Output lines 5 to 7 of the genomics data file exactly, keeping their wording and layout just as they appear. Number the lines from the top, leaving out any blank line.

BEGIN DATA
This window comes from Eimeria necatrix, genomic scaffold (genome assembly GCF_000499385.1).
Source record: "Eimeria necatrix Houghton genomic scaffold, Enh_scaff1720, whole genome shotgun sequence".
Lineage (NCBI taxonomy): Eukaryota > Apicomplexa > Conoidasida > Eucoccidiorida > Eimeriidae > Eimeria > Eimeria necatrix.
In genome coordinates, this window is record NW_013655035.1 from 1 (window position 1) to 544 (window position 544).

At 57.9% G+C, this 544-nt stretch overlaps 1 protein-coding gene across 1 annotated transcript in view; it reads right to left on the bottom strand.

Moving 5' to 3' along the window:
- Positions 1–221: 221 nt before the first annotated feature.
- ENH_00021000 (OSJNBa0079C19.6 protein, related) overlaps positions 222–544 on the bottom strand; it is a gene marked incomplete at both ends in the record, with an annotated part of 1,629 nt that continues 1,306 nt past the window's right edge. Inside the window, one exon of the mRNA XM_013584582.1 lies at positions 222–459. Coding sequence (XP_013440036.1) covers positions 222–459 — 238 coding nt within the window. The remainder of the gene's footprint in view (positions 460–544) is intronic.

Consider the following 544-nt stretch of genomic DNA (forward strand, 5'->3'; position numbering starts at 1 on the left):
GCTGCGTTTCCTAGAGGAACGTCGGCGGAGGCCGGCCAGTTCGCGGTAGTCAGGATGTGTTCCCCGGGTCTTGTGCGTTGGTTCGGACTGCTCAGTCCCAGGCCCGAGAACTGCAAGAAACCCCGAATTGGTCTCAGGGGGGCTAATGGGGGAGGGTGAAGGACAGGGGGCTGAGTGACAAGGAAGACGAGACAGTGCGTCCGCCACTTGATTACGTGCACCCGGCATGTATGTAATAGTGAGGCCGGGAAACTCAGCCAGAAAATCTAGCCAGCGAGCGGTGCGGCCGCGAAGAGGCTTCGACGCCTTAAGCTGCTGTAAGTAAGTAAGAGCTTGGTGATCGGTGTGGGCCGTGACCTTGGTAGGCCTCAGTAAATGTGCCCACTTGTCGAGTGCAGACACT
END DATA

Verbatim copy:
At 57.9% G+C, this 544-nt stretch overlaps 1 protein-coding gene across 1 annotated transcript in view; it reads right to left on the bottom strand.

Moving 5' to 3' along the window:
- Positions 1–221: 221 nt before the first annotated feature.